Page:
In this paper, some particularities of environmental insurance are addressed. First, the paper summarizes the general conditions of insurability. Then, it is explained why insuring environmental liability may be difficult. Specifically, the necessity of an adequate risk differentiation may be difficult to obtain in cases of environmental liability. Then, it is explained how, at the theoretical level, a move towards different insurance schemes (notably first party or direct insurance schemes) provides a solution to problems of insurance of environmental liability. Although the move towards first party or direct environmental insurance may seem attractive at a theoretical level, nevertheless a variety of practical questions may arise. The alternative utilized in practice is not first party insurance (whereby victims would take out insurance coverage), but a form of direct insurance, whereby environmental damage is insured directly, that is to say as soon as damage occurs and irrespective of liability. The paper then discusses a recent example of such a direct environmental insurance, as it was applied in the Netherlands. Although this system seems to have considerable benefits, the major disadvantage lies in the fact that apparently all insurers in the Netherlands moved to this new environmental damage insurance. This raises important questions as to the competitiveness of the particular market.
In recent years, there has been a steady rise in the use of marketable permits in environmental regulation. They have been employed as tools to control both air and water pollution, and have been implemented on local, regional, and national scales. These trading regimes - based upon a single market in emission permits - do not control the distribution of emissions throughout the trading region or prevent the formation of “hot spots” of pollution. In this chapter, we propose a marketable permit scheme that is consistent with the attainment of ambient standards and that does not significantly interfere with the benefits of trading.
The problem of intentional environmental harms is discussed as the combined consequence of limited liability laws and specific capital structures. When the conditions are “right”, then the option of planned liquidation is optimal for certain types of firms. These firms are typified by capital structures that make it easy for them to engage in “hit and run” strategies on their industries, i.e. they operate with the intention of early exit. When this is the case it can be demonstrated that mandatory insurance forms of institutions are inadequate to the regulation of this particular problem. It is necessary to engage some manner of continuous monitoring institution, capable of observing and identifying when the capital structure of the firm begins to resemble those that would choose to engage in strategic liquidation. The paper concludes by stating that it might be possible to introduce private sector (bonding) institutions that perform this function, but it is more likely that a combination of public and private sector institutions will be able to best undertake the combined monitoring/insurance role that this requires. In short, the paper recommends that the public sector should have the obligation to monitor/audit all limited liability institutions for the existence of the pre-conditions for “looting” behaviour, and then to charge these firms for limited liability in order to cover the costs of the monitoring. In this way the costs of incorporation would be raised sufficiently to render the worst forms of looting unlikely from the outset.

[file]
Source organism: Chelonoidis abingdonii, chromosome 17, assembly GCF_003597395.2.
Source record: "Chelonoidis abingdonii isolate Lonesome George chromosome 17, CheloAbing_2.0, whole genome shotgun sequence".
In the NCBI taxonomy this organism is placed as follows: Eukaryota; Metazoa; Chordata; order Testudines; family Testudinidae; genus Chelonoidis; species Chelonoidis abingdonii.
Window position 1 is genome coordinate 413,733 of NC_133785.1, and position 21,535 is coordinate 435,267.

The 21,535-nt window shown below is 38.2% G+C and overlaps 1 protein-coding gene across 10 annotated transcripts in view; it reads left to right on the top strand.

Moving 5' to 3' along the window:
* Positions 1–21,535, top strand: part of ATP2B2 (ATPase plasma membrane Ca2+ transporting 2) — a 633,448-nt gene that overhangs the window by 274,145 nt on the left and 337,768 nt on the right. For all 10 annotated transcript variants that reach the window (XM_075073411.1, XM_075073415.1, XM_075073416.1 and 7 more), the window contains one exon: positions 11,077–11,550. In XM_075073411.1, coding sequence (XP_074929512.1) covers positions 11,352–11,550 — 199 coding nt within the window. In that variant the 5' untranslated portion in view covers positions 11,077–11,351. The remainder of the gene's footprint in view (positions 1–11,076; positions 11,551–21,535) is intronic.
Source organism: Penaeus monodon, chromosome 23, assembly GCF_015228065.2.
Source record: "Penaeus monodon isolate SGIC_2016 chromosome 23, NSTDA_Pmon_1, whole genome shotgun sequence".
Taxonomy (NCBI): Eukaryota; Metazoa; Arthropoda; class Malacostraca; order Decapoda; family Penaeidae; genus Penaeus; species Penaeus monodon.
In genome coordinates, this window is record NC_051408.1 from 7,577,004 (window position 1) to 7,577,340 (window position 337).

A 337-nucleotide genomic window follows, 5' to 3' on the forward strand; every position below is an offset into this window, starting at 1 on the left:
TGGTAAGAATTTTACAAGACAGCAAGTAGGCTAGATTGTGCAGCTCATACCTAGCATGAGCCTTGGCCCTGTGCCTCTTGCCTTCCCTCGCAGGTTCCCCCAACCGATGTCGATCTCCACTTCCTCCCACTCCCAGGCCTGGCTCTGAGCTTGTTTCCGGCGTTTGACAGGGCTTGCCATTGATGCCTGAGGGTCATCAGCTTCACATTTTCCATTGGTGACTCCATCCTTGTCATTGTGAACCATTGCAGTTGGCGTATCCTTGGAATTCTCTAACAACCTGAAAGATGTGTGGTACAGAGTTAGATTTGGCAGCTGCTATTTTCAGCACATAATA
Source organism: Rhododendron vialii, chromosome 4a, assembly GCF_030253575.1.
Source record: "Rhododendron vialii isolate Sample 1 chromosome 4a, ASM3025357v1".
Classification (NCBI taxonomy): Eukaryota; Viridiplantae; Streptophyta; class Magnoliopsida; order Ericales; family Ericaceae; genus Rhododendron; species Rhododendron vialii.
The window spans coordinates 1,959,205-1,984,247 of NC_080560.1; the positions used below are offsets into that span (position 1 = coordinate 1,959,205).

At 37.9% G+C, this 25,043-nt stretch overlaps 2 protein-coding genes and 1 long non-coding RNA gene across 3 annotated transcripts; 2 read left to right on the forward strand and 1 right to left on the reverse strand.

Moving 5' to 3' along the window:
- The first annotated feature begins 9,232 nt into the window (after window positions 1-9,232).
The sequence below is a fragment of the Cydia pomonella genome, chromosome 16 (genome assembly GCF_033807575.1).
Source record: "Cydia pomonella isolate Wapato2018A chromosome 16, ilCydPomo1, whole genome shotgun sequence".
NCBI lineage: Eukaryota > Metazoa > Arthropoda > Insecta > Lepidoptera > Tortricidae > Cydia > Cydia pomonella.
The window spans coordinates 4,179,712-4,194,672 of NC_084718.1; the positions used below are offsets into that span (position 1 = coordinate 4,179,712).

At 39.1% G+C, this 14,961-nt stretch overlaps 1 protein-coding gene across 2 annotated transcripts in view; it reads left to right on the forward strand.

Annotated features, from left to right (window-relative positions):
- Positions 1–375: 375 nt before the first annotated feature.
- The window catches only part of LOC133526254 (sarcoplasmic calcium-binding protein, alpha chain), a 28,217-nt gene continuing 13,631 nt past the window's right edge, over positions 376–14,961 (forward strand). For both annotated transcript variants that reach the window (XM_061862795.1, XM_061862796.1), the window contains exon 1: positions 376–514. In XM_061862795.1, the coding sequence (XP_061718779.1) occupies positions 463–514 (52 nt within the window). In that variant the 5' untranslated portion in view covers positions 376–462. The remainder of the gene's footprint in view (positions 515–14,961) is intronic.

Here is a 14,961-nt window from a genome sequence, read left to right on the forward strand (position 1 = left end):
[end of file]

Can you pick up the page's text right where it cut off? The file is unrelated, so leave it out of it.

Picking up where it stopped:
Financial assurance rules, also known as financial responsibility or bonding requirements, foster cost internalization by requiring potential polluters to demonstrate the financial resources necessary to compensate for environmental damage that may arise in the future. Accordingly, assurance is an important complement to liability rules, restoration obligations, and other regulatory compliance requirements. The paper reviews the need for assurance, given the prevalence of abandoned environmental obligations, and assesses the implementation of assurance rules in the United States. From the standpoint of both legal effectiveness and economic efficiency, assurance rules can be improved. On the whole, however, cost recovery, deterrence, and enforcement are significantly improved by the presence of existing assurance regulations.
This paper investigates the economic implications of applying different sanctions, notably criminal penalties, the suspension or revocation of licences and administrative fines to environmental regulatory contraventions. Using familiar economics of law enforcement models, we predict that the almost exclusive reliance by British environment agencies on criminal justice sanctions leads to under-deterrence. We argue that the agencies should be given powers to levy administrative financial charges from offenders without the procedures and onus of proof with which the criminal process protects defendants, but which also inhibits prosecution. The German system of Ordnungswidrigkeit provides an excellent model for this purpose.
Enforcement of any rule or regulation is where ‘the rubber hits the road’. Many economists and policy analysts have been guilty of proposing and promoting legal and regulatory instruments having given scant or no regard to the problems that might surround their implementation. Having said this, a significant and rapidly growing economics literature (both theoretical and empirical) has sought to think through some of the practical issues of implementation. Many of its conclusions for policy are not always obvious, and sometimes downright surprising.